The detector is composed of fifteen cylindrical 0.6 kg crystals stacked in groups of three, equipped with ionization and phonon detectors that are capable of measuring the energy of the signals. From that the recoil energy can be derived, and a rough estimate of WIMP candidates mass. The towers are kept at close to absolute zero temperature in the Soudan mine, where backgrounds from cosmic rays and other sources are very small.
The search revealed a total of 11 phonon candidates, when 6.1+1.1-0.8 were expected from the considered background sources. This is only a mild excess, that happens by chance more than once in twenty trials (p=0.065). However, one of the seven considered detectors saw 3 energetic events, while its background prediction was of only 0.13+0.06-0.04 events. According to the CDMS paper this corresponds to a 4x10^-4 probability (I calculate 0.00054). That's a 3.4 standard deviations effect, but do not get excited...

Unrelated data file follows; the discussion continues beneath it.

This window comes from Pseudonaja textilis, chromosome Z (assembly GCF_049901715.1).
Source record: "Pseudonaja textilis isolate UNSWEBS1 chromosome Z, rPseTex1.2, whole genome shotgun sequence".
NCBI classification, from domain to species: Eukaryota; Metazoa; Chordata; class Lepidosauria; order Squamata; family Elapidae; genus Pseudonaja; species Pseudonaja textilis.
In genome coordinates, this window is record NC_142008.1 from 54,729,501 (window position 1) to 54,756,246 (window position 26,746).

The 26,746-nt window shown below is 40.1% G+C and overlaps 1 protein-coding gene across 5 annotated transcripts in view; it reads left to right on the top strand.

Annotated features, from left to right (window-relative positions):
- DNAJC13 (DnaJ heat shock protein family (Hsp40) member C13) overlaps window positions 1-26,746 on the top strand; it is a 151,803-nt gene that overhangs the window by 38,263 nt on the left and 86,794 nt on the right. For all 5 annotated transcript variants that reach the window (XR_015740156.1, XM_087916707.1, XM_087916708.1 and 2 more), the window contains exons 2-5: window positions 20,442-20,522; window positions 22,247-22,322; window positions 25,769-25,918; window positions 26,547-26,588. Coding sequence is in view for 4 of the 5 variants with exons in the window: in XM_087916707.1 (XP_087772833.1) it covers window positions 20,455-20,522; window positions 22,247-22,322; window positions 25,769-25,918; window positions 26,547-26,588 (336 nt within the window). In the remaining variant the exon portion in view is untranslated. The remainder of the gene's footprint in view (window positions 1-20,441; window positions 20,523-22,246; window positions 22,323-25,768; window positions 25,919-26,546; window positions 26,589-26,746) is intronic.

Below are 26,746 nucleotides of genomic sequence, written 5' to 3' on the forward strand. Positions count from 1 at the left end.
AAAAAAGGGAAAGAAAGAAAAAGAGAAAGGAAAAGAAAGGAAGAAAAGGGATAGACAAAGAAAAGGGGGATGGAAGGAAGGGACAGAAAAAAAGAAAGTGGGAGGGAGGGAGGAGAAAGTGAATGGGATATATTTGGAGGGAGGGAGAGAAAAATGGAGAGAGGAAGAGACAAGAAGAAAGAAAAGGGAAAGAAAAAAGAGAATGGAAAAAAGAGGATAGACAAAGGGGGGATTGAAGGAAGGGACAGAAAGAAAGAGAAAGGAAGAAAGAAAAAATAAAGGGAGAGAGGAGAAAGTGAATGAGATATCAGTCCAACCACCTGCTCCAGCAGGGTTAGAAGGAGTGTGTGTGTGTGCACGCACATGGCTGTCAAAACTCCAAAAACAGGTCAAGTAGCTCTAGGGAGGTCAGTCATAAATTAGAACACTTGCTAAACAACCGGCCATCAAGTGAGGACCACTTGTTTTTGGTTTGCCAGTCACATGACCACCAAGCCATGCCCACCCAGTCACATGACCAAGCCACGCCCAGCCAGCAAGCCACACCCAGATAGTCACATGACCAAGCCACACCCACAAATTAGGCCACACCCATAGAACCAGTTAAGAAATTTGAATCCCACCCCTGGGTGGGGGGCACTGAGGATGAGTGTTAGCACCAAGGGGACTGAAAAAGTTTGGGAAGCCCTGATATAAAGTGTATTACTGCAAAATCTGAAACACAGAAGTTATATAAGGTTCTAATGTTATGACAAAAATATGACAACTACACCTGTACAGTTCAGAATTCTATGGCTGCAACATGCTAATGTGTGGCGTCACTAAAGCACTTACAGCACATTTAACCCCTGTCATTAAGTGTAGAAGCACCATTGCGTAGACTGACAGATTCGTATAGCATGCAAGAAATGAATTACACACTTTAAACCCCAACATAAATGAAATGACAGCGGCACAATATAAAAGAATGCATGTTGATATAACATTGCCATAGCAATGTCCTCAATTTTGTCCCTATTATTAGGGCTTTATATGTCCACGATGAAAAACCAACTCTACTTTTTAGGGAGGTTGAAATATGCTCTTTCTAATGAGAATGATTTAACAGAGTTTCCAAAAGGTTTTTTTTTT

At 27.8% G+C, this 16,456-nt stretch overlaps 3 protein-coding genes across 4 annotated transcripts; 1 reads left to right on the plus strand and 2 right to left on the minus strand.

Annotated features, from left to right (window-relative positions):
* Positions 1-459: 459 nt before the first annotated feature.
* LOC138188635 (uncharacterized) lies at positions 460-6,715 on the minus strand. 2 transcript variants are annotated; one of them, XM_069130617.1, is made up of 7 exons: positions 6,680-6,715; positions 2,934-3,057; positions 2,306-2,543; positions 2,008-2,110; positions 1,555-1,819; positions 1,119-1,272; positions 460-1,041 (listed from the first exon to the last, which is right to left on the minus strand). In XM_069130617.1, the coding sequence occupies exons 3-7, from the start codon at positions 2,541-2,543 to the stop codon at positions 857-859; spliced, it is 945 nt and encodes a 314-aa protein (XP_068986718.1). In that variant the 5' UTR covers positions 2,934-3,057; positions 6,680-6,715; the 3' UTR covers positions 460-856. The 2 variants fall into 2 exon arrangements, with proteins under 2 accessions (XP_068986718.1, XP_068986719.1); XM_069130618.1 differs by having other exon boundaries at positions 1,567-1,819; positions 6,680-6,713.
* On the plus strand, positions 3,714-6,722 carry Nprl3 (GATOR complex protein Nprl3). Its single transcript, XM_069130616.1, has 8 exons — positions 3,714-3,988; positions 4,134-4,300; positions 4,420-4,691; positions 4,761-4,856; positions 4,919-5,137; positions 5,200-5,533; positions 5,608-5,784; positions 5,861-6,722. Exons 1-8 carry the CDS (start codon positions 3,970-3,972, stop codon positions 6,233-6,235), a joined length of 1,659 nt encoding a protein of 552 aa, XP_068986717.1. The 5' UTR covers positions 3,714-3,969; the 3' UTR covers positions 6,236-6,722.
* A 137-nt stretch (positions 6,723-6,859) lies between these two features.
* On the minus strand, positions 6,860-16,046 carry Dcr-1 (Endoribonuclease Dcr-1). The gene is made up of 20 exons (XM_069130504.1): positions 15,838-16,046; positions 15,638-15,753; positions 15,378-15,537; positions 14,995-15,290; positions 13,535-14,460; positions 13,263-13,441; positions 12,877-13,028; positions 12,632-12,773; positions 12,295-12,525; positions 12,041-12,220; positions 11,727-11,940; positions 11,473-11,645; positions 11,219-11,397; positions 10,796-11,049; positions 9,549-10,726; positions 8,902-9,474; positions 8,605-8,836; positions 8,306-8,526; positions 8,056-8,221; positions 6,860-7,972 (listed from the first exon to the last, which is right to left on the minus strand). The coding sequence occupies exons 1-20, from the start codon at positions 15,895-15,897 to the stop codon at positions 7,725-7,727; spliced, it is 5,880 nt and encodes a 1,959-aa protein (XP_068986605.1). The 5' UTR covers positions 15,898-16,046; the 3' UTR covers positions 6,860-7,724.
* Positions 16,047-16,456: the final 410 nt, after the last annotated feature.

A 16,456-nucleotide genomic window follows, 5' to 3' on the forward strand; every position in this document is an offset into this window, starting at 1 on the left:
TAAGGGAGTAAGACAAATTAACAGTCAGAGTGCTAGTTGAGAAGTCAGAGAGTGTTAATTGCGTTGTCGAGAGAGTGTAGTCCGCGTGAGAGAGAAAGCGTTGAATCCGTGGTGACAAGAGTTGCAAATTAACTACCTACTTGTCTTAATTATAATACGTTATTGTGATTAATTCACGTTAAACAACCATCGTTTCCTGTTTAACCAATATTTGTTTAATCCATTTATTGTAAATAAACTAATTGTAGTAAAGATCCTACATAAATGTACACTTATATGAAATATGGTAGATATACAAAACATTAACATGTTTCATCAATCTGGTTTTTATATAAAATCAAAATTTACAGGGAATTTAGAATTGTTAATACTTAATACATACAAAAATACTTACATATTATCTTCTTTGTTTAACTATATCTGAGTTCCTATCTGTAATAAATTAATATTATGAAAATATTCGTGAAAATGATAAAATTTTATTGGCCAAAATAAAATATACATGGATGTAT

In fact, the paper is careful to point out that the excess (three high-energy events) concentrates in the only detector which "has a ionization guard electrode shorted to ground". They suggest that their background prediction was therefore possibly incorrect.
The graph above shows the detected energy of the 11 candidates, compared with a model of possible signals from WIMPS of masses between 5 and 15 GeV. The three events detected by the "shorted" detector are in yellow.
The interim conclusions of the search (which is ongoing) are that a number of tentative signals observed by other experiments are strongly disfavoured; these include CoGeNT and CDMS II.
For more information please see the preprint.